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As a longtime photographer, I'll be the first to say that getting into the photography business is no easy feat. In fact, it might be more difficult now than ever before. Thanks to today's technology, essentially everyone has a high-quality camera right on their phones. Not to mention the fact that it's easier now than ever before to become a professional photographer without school.
Having said that, if you're working on your own accord, there are certain things you need to take care of when it comes to dealing with photography clients. Perhaps the biggest thing is your photography contract, which explicitly outlines your role, the client's role, but most importantly, your own rights as a freelance photographer.
For those just starting out, this might sound a bit intimidating. However, drawing up your own contract is pretty straightforward. But for those still a bit leery, here are some tips on how to write a good photographer's contract. Trust me, it's not rocket science.
Full Contact Information
When it comes to hammering out the details, you must include your full contact information. Not only does this help build a rapport with clients, but it just facilitates the whole process altogether. It looks a lot more professional and you don't want to seem like a fly-by-night photographer. Or perhaps shoot-by-night?
Back down to business, both sides should have full access to each other's contact info, in case of any potential legal issues, breach of contract, etc. It also helps your client decipher whether or not you're operating as a sole proprietorship or part of a larger company. Either way, it's important to be transparent with your client, and this is the first step towards that.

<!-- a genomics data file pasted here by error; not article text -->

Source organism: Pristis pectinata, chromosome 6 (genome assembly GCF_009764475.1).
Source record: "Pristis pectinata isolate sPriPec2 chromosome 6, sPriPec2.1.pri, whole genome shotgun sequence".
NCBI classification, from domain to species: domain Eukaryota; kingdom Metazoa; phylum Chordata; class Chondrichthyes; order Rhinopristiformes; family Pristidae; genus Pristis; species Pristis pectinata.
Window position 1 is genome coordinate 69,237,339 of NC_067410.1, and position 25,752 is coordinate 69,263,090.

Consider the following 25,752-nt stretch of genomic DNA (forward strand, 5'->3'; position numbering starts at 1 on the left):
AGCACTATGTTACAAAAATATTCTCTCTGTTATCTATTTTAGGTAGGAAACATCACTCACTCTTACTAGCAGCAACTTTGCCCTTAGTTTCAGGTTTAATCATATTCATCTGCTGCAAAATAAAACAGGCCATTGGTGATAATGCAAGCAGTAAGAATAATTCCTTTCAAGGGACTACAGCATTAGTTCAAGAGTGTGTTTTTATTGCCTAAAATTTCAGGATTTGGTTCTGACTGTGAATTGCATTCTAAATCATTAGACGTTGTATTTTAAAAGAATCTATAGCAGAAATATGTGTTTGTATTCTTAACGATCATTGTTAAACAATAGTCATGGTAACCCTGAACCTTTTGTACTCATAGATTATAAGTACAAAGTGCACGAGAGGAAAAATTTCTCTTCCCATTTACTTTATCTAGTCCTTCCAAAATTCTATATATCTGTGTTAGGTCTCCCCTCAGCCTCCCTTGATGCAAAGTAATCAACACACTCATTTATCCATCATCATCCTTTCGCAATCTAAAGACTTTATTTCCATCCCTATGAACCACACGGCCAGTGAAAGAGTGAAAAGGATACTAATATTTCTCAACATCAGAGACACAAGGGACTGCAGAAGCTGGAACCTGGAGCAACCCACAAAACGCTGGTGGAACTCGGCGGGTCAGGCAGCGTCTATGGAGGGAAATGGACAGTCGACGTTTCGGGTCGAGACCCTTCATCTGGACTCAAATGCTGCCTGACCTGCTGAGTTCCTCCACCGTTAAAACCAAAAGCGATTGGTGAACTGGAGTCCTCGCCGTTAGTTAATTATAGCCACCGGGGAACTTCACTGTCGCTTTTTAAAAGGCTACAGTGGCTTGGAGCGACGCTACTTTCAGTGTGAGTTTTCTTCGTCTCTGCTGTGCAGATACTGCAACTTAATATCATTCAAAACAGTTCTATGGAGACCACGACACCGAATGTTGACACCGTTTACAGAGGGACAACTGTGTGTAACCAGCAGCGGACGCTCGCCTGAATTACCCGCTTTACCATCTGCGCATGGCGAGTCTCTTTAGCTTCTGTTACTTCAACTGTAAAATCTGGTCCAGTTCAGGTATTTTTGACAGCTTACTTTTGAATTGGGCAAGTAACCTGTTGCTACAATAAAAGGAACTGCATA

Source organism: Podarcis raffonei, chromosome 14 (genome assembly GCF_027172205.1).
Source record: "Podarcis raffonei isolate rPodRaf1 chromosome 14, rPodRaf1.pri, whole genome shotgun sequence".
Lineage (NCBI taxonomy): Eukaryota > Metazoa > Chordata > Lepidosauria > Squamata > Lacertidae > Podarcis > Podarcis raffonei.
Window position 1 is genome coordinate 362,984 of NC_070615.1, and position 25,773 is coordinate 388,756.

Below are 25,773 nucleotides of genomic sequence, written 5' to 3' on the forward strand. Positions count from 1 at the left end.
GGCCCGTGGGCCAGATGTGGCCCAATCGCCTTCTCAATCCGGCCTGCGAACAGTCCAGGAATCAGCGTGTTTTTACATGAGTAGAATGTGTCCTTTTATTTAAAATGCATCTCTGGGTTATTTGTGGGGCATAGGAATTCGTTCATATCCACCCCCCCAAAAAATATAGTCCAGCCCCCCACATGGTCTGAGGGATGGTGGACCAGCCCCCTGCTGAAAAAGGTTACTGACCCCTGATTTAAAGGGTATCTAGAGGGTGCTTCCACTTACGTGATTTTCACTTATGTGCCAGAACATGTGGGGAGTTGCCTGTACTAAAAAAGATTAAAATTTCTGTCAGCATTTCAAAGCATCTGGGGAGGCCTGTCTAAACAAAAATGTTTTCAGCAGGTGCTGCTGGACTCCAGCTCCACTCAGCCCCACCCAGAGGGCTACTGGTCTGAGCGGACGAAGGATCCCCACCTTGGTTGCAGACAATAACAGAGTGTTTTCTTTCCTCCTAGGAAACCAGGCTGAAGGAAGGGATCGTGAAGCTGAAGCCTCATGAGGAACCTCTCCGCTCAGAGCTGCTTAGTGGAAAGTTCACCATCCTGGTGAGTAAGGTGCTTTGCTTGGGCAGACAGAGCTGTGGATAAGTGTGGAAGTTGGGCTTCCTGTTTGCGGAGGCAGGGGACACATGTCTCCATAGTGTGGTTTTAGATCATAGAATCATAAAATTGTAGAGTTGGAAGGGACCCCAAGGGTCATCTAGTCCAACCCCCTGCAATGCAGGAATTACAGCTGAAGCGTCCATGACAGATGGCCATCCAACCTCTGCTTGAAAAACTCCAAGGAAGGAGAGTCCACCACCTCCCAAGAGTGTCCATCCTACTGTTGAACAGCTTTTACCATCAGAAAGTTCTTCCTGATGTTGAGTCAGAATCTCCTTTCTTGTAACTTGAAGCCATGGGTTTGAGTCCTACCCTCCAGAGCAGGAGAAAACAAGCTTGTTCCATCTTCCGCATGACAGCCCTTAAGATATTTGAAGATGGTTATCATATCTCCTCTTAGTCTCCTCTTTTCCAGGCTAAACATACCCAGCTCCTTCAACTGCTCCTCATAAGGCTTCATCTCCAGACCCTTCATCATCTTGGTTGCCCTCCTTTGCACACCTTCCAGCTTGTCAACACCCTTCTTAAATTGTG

Indicating a start date also might seem like common sense, but you'd be surprised by the number of photography contracts that fail to hammer out a specific start date. Make sure you clarify the start date time, location, and shooting date in the contract so there is no additional confusion.
The last thing you need is a cheap client saying that you owe them more work just because there wasn't a clear start and end date defined on the contract. It's unlikely, but save yourself the headache. Make things abundantly clear, it'll make for a strong starting point in your career as a freelance photographer.
An Overview of Each Side's Role
Now getting into some of the more nitty gritty, you should attempt to outline a general overview of each party's role. This might include a summary of the aforementioned location, start time, and shooting date, as well as just a general summary of what each side will provide to the other.
This part doesn't have to be super intricate, it's not a senior thesis, but it should at least provide some context of the overall agreement going forward. This will, essentially, be a contract template that is easily readable upon first glance. For example, if you need any extras in a photoshoot you're hired to do, it should be clear whether or you or the client will be bringing additional warm bodies to be those extras.
Legal Documents and Contract Language
If any potential dispute arises between both parties and things get a bit hairy, outlining legal language and providing the necessary documents can help either side in the event of a spat. When it comes to providing photography services, the main concerns arise in rights of use.
Typically, a photographer always maintains copyrights to their work, while allowing their client "use" of the photo. Make sure this is explicit in the contract, so your client understands how exactly the whole process works. After all, you want the option to use any particularly fantastic shots in your portfolio.
It might sound tedious, but legal contracts come in handy. It's a necessary evil.